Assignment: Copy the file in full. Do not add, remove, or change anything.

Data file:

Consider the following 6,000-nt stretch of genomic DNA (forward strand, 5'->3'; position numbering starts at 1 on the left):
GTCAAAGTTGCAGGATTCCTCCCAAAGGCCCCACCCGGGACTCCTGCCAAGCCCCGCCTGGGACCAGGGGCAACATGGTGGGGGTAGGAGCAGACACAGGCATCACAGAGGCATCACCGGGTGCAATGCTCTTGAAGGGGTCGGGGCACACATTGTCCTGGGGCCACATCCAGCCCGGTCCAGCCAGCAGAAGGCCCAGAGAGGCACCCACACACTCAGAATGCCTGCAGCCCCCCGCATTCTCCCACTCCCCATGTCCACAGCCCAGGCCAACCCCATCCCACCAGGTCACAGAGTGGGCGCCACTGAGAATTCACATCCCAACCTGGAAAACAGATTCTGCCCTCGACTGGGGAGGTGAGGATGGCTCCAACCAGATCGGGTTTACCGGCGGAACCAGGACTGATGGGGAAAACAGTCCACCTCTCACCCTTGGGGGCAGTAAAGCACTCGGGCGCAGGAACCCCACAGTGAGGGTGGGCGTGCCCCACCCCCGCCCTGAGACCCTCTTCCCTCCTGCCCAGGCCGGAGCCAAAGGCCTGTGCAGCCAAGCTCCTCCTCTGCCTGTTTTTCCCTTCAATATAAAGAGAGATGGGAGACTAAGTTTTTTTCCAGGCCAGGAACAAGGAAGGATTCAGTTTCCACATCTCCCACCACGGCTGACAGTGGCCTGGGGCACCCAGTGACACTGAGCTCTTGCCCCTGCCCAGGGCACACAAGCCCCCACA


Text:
Consider the following 6,000-nt stretch of genomic DNA (forward strand, 5'->3'; position numbering starts at 1 on the left):
GTCAAAGTTGCAGGATTCCTCCCAAAGGCCCCACCCGGGACTCCTGCCAAGCCCCGCCTGGGACCAGGGGCAACATGGTGGGGGTAGGAGCAGACACAGGCATCACAGAGGCATCACCGGGTGCAATGCTCTTGAAGGGGTCGGGGCACACATTGTCCTGGGGCCACATCCAGCCCGGTCCAGCCAGCAGAAGGCCCAGAGAGGCACCCACACACTCAGAATGCCTGCAGCCCCCCGCATTCTCCCACTCCCCATGTCCACAGCCCAGGCCAACCCCATCCCACCAGGTCACAGAGTGGGCGCCACTGAGAATTCACATCCCAACCTGGAAAACAGATTCTGCCCTCGACTGGGGAGGTGAGGATGGCTCCAACCAGATCGGGTTTACCGGCGGAACCAGGACTGATGGGGAAAACAGTCCACCTCTCACCCTTGGGGGCAGTAAAGCACTCGGGCGCAGGAACCCCACAGTGAGGGTGGGCGTGCCCCACCCCCGCCCTGAGACCCTCTTCCCTCCTGCCCAGGCCGGAGCCAAAGGCCTGTGCAGCCAAGCTCCTCCTCTGCCTGTTTTTCCCTTCAATATAAAGAGAGATGGGAGACTAAGTTTTTTTCCAGGCCAGGAACAAGGAAGGATTCAGTTTCCACATCTCCCACCACGGCTGACAGTGGCCTGGGGCACCCAGTGACACTGAGCTCTTGCCCCTGCCCAGGGCACACAAGCCCCCACA